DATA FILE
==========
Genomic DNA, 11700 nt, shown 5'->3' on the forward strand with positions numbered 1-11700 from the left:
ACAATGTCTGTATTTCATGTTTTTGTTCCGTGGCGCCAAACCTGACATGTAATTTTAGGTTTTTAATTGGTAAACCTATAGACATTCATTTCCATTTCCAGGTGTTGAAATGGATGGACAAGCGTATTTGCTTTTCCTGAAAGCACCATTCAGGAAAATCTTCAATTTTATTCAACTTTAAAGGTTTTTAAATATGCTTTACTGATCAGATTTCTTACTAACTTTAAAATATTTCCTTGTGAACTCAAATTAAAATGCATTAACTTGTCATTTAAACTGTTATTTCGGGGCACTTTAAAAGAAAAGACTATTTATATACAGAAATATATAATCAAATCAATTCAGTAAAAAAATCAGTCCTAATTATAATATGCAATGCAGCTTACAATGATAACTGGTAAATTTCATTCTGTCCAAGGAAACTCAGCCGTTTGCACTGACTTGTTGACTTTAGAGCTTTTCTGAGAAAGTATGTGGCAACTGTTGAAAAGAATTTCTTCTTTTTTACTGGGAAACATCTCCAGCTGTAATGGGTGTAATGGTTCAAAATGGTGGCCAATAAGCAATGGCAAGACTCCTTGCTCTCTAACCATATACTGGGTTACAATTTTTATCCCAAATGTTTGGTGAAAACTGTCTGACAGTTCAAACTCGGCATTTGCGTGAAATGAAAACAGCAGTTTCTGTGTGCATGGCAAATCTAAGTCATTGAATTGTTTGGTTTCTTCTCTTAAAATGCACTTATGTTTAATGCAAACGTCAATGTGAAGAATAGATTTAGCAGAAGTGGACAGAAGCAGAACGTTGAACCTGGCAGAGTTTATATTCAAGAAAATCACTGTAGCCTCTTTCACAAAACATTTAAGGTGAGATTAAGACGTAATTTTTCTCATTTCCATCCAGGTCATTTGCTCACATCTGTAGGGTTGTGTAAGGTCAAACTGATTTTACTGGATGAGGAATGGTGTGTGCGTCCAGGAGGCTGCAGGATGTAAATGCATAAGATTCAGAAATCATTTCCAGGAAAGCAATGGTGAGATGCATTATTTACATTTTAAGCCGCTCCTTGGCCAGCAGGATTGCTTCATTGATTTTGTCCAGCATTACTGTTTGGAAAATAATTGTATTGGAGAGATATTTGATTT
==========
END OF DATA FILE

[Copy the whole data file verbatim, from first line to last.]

Genomic DNA, 11700 nt, shown 5'->3' on the forward strand with positions numbered 1-11700 from the left:
ACAATGTCTGTATTTCATGTTTTTGTTCCGTGGCGCCAAACCTGACATGTAATTTTAGGTTTTTAATTGGTAAACCTATAGACATTCATTTCCATTTCCAGGTGTTGAAATGGATGGACAAGCGTATTTGCTTTTCCTGAAAGCACCATTCAGGAAAATCTTCAATTTTATTCAACTTTAAAGGTTTTTAAATATGCTTTACTGATCAGATTTCTTACTAACTTTAAAATATTTCCTTGTGAACTCAAATTAAAATGCATTAACTTGTCATTTAAACTGTTATTTCGGGGCACTTTAAAAGAAAAGACTATTTATATACAGAAATATATAATCAAATCAATTCAGTAAAAAAATCAGTCCTAATTATAATATGCAATGCAGCTTACAATGATAACTGGTAAATTTCATTCTGTCCAAGGAAACTCAGCCGTTTGCACTGACTTGTTGACTTTAGAGCTTTTCTGAGAAAGTATGTGGCAACTGTTGAAAAGAATTTCTTCTTTTTTACTGGGAAACATCTCCAGCTGTAATGGGTGTAATGGTTCAAAATGGTGGCCAATAAGCAATGGCAAGACTCCTTGCTCTCTAACCATATACTGGGTTACAATTTTTATCCCAAATGTTTGGTGAAAACTGTCTGACAGTTCAAACTCGGCATTTGCGTGAAATGAAAACAGCAGTTTCTGTGTGCATGGCAAATCTAAGTCATTGAATTGTTTGGTTTCTTCTCTTAAAATGCACTTATGTTTAATGCAAACGTCAATGTGAAGAATAGATTTAGCAGAAGTGGACAGAAGCAGAACGTTGAACCTGGCAGAGTTTATATTCAAGAAAATCACTGTAGCCTCTTTCACAAAACATTTAAGGTGAGATTAAGACGTAATTTTTCTCATTTCCATCCAGGTCATTTGCTCACATCTGTAGGGTTGTGTAAGGTCAAACTGATTTTACTGGATGAGGAATGGTGTGTGCGTCCAGGAGGCTGCAGGATGTAAATGCATAAGATTCAGAAATCATTTCCAGGAAAGCAATGGTGAGATGCATTATTTACATTTTAAGCCGCTCCTTGGCCAGCAGGATTGCTTCATTGATTTTGTCCAGCATTACTGTTTGGAAAATAATTGTATTGGAGAGATATTTGATTT